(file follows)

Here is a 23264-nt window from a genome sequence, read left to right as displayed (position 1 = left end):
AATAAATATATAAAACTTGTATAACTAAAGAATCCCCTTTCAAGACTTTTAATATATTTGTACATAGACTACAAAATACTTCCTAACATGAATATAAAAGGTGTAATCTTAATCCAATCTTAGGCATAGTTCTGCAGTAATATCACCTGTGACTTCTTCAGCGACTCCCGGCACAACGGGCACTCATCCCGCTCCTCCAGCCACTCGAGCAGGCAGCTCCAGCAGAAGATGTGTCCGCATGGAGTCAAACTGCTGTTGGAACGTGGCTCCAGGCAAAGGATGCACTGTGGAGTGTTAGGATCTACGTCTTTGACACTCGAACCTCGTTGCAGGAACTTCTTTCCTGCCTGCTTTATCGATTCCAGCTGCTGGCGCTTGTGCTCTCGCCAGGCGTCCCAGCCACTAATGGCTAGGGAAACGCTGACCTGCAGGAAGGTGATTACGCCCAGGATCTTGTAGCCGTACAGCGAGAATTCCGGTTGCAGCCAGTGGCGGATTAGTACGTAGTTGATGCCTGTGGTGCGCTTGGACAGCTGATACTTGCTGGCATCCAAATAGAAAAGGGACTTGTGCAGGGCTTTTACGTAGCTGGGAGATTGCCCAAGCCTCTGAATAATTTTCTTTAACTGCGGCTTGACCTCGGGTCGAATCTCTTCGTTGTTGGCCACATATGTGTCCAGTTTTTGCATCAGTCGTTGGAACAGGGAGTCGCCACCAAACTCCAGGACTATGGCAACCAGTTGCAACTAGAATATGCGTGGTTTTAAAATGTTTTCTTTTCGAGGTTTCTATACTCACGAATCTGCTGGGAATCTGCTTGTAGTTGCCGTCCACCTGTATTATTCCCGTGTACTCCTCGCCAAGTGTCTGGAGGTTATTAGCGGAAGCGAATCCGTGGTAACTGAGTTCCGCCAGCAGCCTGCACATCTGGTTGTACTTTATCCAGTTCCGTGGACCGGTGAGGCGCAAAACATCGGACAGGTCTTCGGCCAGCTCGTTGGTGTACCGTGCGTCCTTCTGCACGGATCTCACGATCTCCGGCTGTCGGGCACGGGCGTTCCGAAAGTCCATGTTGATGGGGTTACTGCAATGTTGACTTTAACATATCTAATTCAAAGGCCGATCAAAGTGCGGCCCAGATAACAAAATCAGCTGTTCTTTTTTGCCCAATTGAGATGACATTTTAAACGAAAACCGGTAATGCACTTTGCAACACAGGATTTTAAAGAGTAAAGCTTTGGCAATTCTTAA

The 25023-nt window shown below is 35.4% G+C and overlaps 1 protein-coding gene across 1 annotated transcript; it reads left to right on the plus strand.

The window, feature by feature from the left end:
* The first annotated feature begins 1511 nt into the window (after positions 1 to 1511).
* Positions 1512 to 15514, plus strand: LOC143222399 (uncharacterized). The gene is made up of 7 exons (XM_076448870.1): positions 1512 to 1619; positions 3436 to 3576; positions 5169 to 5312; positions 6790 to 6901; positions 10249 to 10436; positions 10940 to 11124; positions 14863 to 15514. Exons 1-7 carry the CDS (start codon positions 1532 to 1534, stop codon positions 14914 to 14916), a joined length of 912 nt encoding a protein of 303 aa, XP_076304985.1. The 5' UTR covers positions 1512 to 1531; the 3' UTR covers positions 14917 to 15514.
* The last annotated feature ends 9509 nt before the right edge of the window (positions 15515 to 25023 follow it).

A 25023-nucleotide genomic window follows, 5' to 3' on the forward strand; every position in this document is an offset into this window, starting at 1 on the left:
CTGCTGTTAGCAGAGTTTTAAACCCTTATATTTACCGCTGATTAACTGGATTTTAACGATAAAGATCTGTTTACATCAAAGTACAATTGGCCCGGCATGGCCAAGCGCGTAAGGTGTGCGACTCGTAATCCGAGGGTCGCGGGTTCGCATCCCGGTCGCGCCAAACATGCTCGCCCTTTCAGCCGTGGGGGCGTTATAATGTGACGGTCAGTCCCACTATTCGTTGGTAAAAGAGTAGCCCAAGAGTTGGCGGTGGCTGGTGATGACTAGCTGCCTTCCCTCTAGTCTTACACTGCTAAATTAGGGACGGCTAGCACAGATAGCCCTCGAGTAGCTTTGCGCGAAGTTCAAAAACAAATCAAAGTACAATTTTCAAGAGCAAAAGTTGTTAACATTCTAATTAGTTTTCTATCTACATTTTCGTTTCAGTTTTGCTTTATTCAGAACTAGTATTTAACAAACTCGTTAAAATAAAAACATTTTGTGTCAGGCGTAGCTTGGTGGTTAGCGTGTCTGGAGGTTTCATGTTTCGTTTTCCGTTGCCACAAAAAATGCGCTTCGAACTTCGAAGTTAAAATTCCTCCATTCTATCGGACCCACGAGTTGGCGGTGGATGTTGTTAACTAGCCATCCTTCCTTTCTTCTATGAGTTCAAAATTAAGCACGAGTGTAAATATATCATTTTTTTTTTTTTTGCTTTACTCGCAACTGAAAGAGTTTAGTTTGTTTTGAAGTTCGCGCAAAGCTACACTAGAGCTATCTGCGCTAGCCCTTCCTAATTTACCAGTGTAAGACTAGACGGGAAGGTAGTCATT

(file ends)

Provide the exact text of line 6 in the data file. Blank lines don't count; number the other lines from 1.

* Positions 1512 to 15514, plus strand: LOC143222399 (uncharacterized). The gene is made up of 7 exons (XM_076448870.1): positions 1512 to 1619; positions 3436 to 3576; positions 5169 to 5312; positions 6790 to 6901; positions 10249 to 10436; positions 10940 to 11124; positions 14863 to 15514. Exons 1-7 carry the CDS (start codon positions 1532 to 1534, stop codon positions 14914 to 14916), a joined length of 912 nt encoding a protein of 303 aa, XP_076304985.1. The 5' UTR covers positions 1512 to 1531; the 3' UTR covers positions 14917 to 15514.